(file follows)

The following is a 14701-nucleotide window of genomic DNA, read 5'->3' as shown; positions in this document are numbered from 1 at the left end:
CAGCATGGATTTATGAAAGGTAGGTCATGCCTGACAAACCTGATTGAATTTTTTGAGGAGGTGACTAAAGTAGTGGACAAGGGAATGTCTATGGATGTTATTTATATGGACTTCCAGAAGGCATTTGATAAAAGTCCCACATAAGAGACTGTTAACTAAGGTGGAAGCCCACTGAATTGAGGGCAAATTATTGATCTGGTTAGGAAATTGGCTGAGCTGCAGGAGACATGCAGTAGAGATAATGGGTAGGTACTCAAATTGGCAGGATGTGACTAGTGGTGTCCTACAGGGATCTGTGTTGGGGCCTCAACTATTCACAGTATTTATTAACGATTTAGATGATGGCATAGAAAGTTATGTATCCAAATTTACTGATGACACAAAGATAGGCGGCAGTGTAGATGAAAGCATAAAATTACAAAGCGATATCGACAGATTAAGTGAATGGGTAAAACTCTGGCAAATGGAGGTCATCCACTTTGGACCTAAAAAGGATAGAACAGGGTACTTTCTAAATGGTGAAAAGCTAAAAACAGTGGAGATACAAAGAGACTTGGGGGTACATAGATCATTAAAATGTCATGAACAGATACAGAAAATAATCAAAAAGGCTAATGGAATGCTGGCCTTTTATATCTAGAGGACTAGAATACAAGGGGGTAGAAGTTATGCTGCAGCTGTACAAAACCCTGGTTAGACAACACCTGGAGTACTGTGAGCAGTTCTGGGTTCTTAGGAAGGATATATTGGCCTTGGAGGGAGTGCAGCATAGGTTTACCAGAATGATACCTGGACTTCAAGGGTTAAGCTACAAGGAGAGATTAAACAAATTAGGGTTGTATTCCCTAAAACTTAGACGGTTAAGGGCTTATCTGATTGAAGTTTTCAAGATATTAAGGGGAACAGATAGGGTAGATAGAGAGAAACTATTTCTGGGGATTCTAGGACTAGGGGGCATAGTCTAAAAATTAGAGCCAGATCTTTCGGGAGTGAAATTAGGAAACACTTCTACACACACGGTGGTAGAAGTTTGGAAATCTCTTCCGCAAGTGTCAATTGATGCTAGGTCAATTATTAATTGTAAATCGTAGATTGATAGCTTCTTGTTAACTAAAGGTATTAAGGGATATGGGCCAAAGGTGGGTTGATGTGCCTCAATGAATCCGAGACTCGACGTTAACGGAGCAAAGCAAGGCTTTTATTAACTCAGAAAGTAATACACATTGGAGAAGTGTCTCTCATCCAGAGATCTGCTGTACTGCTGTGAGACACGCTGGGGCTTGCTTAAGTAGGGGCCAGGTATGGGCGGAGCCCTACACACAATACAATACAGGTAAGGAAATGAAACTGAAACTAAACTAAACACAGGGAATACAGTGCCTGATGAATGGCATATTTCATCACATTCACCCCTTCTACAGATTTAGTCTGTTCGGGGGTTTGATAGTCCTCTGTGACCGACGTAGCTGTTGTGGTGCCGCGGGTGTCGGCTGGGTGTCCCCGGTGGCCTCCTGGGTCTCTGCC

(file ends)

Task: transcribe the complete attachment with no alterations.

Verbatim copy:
The following is a 14701-nucleotide window of genomic DNA, read 5'->3' as shown; positions in this document are numbered from 1 at the left end:
CAGCATGGATTTATGAAAGGTAGGTCATGCCTGACAAACCTGATTGAATTTTTTGAGGAGGTGACTAAAGTAGTGGACAAGGGAATGTCTATGGATGTTATTTATATGGACTTCCAGAAGGCATTTGATAAAAGTCCCACATAAGAGACTGTTAACTAAGGTGGAAGCCCACTGAATTGAGGGCAAATTATTGATCTGGTTAGGAAATTGGCTGAGCTGCAGGAGACATGCAGTAGAGATAATGGGTAGGTACTCAAATTGGCAGGATGTGACTAGTGGTGTCCTACAGGGATCTGTGTTGGGGCCTCAACTATTCACAGTATTTATTAACGATTTAGATGATGGCATAGAAAGTTATGTATCCAAATTTACTGATGACACAAAGATAGGCGGCAGTGTAGATGAAAGCATAAAATTACAAAGCGATATCGACAGATTAAGTGAATGGGTAAAACTCTGGCAAATGGAGGTCATCCACTTTGGACCTAAAAAGGATAGAACAGGGTACTTTCTAAATGGTGAAAAGCTAAAAACAGTGGAGATACAAAGAGACTTGGGGGTACATAGATCATTAAAATGTCATGAACAGATACAGAAAATAATCAAAAAGGCTAATGGAATGCTGGCCTTTTATATCTAGAGGACTAGAATACAAGGGGGTAGAAGTTATGCTGCAGCTGTACAAAACCCTGGTTAGACAACACCTGGAGTACTGTGAGCAGTTCTGGGTTCTTAGGAAGGATATATTGGCCTTGGAGGGAGTGCAGCATAGGTTTACCAGAATGATACCTGGACTTCAAGGGTTAAGCTACAAGGAGAGATTAAACAAATTAGGGTTGTATTCCCTAAAACTTAGACGGTTAAGGGCTTATCTGATTGAAGTTTTCAAGATATTAAGGGGAACAGATAGGGTAGATAGAGAGAAACTATTTCTGGGGATTCTAGGACTAGGGGGCATAGTCTAAAAATTAGAGCCAGATCTTTCGGGAGTGAAATTAGGAAACACTTCTACACACACGGTGGTAGAAGTTTGGAAATCTCTTCCGCAAGTGTCAATTGATGCTAGGTCAATTATTAATTGTAAATCGTAGATTGATAGCTTCTTGTTAACTAAAGGTATTAAGGGATATGGGCCAAAGGTGGGTTGATGTGCCTCAATGAATCCGAGACTCGACGTTAACGGAGCAAAGCAAGGCTTTTATTAACTCAGAAAGTAATACACATTGGAGAAGTGTCTCTCATCCAGAGATCTGCTGTACTGCTGTGAGACACGCTGGGGCTTGCTTAAGTAGGGGCCAGGTATGGGCGGAGCCCTACACACAATACAATACAGGTAAGGAAATGAAACTGAAACTAAACTAAACACAGGGAATACAGTGCCTGATGAATGGCATATTTCATCACATTCACCCCTTCTACAGATTTAGTCTGTTCGGGGGTTTGATAGTCCTCTGTGACCGACGTAGCTGTTGTGGTGCCGCGGGTGTCGGCTGGGTGTCCCCGGTGGCCTCCTGGGTCTCTGCC